MPs gear up for fight with Theresa May over Single Market access
MPs are gearing up for a fight with Theresa May over access to the EU’s Single Market, as the government prepares for a series of legal battles over its right to take Brexit decisions alone.
May has come under fire from senior backbenchers and business groups after a Conservative Party conference that saw the Prime Minister suggest she would prioritise immigration reform over Single Market access, with campaigners branding the focus “destructive”.
The row comes as the government prepares to argue in court this week to defend its ability to activate Article 50 without the consent of parliamentarians.
Yesterday MPs took to the airwaves to argue May has no mandate to take the UK out of the Single Market, highlighting the party’s 2015 manifesto commitment to retaining access.
The manifesto, on which all Tory MPs stood, stated: “We are clear about what we want from Europe. We say: yes to the Single Market. Yes to turbocharging free trade.”
Now MPs including former Labour leader Ed Miliband, former Conservative ministers Nicky Morgan and Anna Soubry, and former deputy prime minister Nick Clegg want to force May to appear before parliament to explain the role of MPs in future Brexit decisions.
Their plan is to secure a parliamentary vote on the final terms of Britain’s separation from the EU, especially if this includes the termination of Single Market membership.
Labour’s shadow Brexit secretary, Sir Keir Starmer, also weighed in. Starmer, who returned to Labour’s front bench last week in a reshuffle following Jeremy Corbyn’s re-election as Labour leader, told the BBC: “The referendum is clear and has to be accepted and we can’t have a re-run of the question that was put to the country earlier this year.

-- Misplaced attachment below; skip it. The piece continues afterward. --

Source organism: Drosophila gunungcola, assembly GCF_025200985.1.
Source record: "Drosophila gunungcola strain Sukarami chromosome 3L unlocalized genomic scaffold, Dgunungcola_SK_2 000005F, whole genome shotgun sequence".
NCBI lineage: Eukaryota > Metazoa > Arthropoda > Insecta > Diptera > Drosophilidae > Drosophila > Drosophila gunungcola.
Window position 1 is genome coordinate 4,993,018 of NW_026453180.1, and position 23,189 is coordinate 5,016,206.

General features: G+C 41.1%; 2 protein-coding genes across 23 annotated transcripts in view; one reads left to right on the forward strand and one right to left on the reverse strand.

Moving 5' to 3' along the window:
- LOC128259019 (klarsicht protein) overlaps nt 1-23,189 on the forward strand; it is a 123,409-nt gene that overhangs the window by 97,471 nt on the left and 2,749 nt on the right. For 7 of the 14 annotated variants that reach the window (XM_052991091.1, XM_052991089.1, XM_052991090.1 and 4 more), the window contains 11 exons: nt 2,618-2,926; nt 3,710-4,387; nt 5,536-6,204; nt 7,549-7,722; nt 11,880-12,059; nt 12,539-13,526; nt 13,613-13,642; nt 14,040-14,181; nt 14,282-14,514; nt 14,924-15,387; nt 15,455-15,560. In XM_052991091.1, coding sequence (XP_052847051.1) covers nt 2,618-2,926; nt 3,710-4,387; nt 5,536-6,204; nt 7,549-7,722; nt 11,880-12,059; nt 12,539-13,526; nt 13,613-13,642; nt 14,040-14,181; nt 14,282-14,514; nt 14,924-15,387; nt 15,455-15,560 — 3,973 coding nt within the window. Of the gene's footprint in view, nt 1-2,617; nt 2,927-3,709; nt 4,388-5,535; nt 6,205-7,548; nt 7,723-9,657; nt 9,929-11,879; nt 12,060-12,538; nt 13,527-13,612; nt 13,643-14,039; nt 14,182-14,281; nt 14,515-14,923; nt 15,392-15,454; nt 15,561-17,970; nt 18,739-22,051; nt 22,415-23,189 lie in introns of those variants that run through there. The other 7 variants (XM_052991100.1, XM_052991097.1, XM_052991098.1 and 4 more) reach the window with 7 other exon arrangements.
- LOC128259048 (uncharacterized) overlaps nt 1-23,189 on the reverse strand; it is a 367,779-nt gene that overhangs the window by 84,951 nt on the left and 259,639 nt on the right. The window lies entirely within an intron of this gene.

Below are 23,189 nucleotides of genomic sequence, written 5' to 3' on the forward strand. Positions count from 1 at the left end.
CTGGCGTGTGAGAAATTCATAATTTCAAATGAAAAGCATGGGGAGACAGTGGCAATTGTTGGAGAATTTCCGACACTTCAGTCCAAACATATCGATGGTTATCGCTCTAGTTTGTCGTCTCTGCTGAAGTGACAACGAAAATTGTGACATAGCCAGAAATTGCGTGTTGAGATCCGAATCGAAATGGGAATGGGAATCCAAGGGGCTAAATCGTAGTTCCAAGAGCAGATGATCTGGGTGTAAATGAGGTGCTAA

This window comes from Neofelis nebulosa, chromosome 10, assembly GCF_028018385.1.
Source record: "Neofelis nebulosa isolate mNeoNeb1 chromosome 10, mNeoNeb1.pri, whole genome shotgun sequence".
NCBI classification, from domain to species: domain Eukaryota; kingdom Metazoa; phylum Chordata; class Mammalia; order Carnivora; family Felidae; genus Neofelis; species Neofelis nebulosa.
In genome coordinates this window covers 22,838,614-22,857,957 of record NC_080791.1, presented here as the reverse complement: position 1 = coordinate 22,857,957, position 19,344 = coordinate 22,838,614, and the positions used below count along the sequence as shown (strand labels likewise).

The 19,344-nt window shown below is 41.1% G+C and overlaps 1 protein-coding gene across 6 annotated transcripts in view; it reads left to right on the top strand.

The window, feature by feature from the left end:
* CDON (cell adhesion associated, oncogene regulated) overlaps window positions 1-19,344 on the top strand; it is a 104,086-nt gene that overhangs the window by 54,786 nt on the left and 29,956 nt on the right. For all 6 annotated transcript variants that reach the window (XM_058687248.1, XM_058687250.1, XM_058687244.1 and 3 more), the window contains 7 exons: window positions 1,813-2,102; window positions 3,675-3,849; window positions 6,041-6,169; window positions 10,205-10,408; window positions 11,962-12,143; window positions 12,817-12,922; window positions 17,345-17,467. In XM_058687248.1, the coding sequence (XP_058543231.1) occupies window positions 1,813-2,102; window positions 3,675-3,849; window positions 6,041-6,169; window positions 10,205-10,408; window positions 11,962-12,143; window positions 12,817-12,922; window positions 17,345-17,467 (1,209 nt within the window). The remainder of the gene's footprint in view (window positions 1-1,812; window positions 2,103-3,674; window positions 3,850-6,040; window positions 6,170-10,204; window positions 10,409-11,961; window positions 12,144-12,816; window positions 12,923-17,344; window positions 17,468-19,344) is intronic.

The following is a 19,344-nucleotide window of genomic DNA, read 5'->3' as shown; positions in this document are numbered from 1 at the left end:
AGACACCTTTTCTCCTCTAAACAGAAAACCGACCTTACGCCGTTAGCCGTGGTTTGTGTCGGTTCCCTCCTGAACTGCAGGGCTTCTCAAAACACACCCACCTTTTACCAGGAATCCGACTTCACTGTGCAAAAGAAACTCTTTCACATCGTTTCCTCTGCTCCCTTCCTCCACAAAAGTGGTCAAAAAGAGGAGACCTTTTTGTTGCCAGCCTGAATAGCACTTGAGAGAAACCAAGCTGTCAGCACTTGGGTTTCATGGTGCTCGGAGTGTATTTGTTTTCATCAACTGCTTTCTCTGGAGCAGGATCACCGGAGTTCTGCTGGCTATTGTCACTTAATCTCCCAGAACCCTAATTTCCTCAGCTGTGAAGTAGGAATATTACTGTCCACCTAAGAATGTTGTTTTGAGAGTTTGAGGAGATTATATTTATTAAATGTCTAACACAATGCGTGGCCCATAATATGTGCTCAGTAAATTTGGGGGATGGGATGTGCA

“But, and it’s a big but, there has to be democratic grip of the process and, at the moment, what the Prime Minister’s trying to do is to manoeuvre without any scrutiny in parliament and that’s why the terms on which we’re going to negotiate absolutely have to be put to a vote in the House.”
Read more: Megadeath to megadeals
Speaking to Sky News yesterday, Labour’s Pat McFadden said: “People didn’t vote to become poorer. People didn’t vote to take an axe to the manufacturing industry. People didn’t vote to make it much more difficult for our service industries to operate.
“But these things are on the line in these discussions, and it’s the real world influence of that that you’ve started to see coming through in the currency markets this week.”
However, a Downing Street source hit back, telling City A.M.: “Of course parliament will have a role in the exit process, but this suggestion is simply an attempt to find another way to thwart the will of the British people.”
And entrepreneur Richard Tice, founder of Brexit campaign group Leave Means Leave, added: “The British public have voted to leave the EU and the government must deliver on this in full. This is a deliberate attempt to sabotage the will of the people.”
Top businessman and Labour supporter John Mills agreed, telling City A.M. that Brexit negotiations have to reflect the 23 June vote. “We cannot go on paying the EU a net £11bn a year. We need to recover control of our own law-making. Can we achieve these objectives while we stay in the Single Market? Probably not, in which case Labour would be extremely unwise to pin our future on staying within it.”
Read more: Nicola Sturgeon is not a fan of hard Brexit
The trade bodies joined the International Chamber of Commerce and lobby group techUK to call for government focus on tariff-free trade, and demand a commitment to avoiding World Trade Organisation rules, which could lead to an increase on tariffs for some exports.
Last night the Institute of Directors said that WTO rules should not be seen as an “easy fallback”.
Later this week Attorney General Jeremy Wright will defend in court the government’s right to activate Article 50 without parliamentary approval. Wright will make the government’s case in two sessions as it argues that calls for MPs to vote in favour of triggering the Brexit process “have no legal merit”.